Two years of Benedict XVI's pontificate
Wlodzimierz Redzioch talks to Cardinal Paul Poupard, President of the Pontifical Council for Culture and the Pontifical Council for Inter-religious Dialogue.
WLODZIMIERZ REDZIOCH: - What tasks - in your opinion - Benedict XVI set two years ago, at the beginning of his pontificate?
CARDINAL PAUL POUPARD: - I think that Benedict XVI wanted to return to the fundamentals, showing the essence of Christian life - friendship with Jesus. Recently the Pope has returned to this theme in his Post-Synodal Apostolic Exhortation 'Sacramentum caritatis', devoted to the Eucharist. Since the beginning of his pontificate Benedict XVI has showed us the task of the mission and message that we are fulfilling through our personal and communal testimonies of Jesus' disciples. He also encourages us to realise the regulations of Vaticanum Secundum, especially in such fields as the liturgy as well as the ecumenical, inter-religious and inter-cultural dialogue.
- Can we speak about a new 'style' of the pontificate?
- I would define the style of Benedict XVI as 'fundamental', as an invitation directed to every believer, to all people of good will to live a life that is worthy of human person, i.e. open to God the Father who made us his children. Openness to transcendental God and to neighbour constitutes two dimensions of Christian love, which Benedict XVI spoke about in his first encyclical 'Deus caritas est'. The 'fundamental' style can be also seen in the way he runs the Church: the Pope wants to decide about the 'fundamental' issues concerning the office of St Peter's Successor, leaving matters that he does not have to be involved in. For example, Benedict XVI pays much attention to his mission as the teacher of faith. It is evident in his speeches. One can see how well they have been prepared. The speeches of Benedict XVI, which reflect his personality and style, although their intellectual level is high, are understandable by all people. The Pope has the gift of explaining the mystery of God in a clear and simple way.
- Public opinion worldwide perceives Benedict XVI as the Pope of 'the affair' related to his lecture at the University of Regensburg. What lesson should be taken from this 'affair', which had serious religious and political consequences?
- We should explain that we talk about the 'affair', which the world media created on purpose. Many people wanted to have a scandal and to publicize it. It could have happened because this Pope does not remind us of the caricature that certain social communications have created for several years. On the contrary, Benedict XVI evokes people's sympathy and that was not so obvious after the pontificate of his Predecessor who drew multitudes. Even in secularised France, where only 8% of citizens attend Sunday services, as many as 65% of people have a good opinion of the present Pope. Naturally, not all people are satisfied with the actual state of affairs. However, coming back to the 'affair' of Regensburg I would like to stress that one should not demonise the Muslim world. Those who protested against the Pope, and whom we could see in the media, did not represent the whole Muslim community, which embraces over 1 billion people. The lesson we should take from this affair is called 'dialogue'. Benedict XVI showed 'a lesson of dialogue' when he welcomed the ambassadors of the Muslim countries and then during his travel to Turkey. He uses every occasion to teach us about dialogue.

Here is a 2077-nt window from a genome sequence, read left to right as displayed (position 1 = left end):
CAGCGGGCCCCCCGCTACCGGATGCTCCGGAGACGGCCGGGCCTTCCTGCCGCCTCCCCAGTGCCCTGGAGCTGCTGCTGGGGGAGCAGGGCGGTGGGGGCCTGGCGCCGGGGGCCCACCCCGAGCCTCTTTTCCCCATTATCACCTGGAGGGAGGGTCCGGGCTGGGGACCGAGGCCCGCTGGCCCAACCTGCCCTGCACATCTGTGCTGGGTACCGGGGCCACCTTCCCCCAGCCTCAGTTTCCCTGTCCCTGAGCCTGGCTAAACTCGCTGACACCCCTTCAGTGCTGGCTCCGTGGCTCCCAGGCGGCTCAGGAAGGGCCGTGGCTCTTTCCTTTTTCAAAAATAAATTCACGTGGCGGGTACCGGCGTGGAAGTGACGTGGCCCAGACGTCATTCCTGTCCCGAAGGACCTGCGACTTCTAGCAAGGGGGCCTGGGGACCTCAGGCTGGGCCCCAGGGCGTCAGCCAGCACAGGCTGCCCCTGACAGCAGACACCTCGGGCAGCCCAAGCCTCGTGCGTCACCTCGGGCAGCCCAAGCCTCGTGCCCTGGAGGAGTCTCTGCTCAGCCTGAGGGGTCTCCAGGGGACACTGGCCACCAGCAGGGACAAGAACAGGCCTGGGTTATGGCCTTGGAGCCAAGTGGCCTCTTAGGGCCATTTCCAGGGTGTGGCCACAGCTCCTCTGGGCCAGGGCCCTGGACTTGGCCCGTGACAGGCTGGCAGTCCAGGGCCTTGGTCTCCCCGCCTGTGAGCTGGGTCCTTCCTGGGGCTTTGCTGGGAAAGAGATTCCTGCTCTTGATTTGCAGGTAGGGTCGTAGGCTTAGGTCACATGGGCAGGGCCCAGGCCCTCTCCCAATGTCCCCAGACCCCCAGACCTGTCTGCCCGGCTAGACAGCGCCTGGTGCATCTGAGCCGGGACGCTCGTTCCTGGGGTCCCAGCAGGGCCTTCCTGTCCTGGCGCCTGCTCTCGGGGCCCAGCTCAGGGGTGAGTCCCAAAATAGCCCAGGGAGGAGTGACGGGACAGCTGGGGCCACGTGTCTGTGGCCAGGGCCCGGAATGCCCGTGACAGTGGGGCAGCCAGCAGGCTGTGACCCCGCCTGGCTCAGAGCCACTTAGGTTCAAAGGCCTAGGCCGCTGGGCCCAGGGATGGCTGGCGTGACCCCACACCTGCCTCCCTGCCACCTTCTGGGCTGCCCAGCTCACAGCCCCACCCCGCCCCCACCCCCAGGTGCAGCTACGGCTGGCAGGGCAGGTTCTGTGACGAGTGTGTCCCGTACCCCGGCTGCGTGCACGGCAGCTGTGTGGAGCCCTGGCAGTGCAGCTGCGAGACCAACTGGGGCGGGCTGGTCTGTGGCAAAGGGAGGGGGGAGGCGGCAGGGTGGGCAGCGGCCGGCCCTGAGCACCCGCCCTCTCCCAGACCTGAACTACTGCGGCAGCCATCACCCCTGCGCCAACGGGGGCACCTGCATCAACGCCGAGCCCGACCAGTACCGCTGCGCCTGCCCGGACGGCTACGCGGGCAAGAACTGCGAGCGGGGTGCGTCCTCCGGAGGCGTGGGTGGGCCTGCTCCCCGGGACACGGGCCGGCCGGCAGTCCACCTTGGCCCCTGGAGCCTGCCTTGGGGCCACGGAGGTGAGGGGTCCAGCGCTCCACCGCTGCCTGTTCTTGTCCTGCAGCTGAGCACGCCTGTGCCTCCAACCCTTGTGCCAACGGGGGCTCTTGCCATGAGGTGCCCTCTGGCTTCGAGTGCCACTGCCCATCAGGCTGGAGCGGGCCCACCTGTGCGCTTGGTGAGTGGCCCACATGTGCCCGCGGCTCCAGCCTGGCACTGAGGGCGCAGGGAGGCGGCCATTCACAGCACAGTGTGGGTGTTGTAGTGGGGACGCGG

- At the beginning of his pontificate Benedict XVI expressed a wish to intensify ecumenical dialogue. Has a considerable progress been made?
- I am not to analyse this issue. It is the task of the Pontifical Council for Inter-religious Dialogue. But I am glad to say that many prejudices, which hinder any form of collaboration, have disappeared. We know that the divisions between Churches are often based on historical and cultural issues and not dogmatic ones. That's why, once the surface problems are solved we need to analyse the arguments that stand on the way to full unity.
- Once Cardinal Ratzinger said that we should reform the Roman Curia that had expanded within the last 30 years. So far the changes in the Curia have been very small: Benedict XVI entrusted you with the task of presiding over two councils: the Pontifical Council for Inter-religious Dialogue and the Pontifical Council for Culture; whereas Cardinal Renato Martino, President of the Pontifical Council Justice and Peace, was nominated the chief of the Council for the Pastoral Care for Migrants and Itinerant People. Does it mean that the Pope has given up his wish to reorganise the Curia for the time being?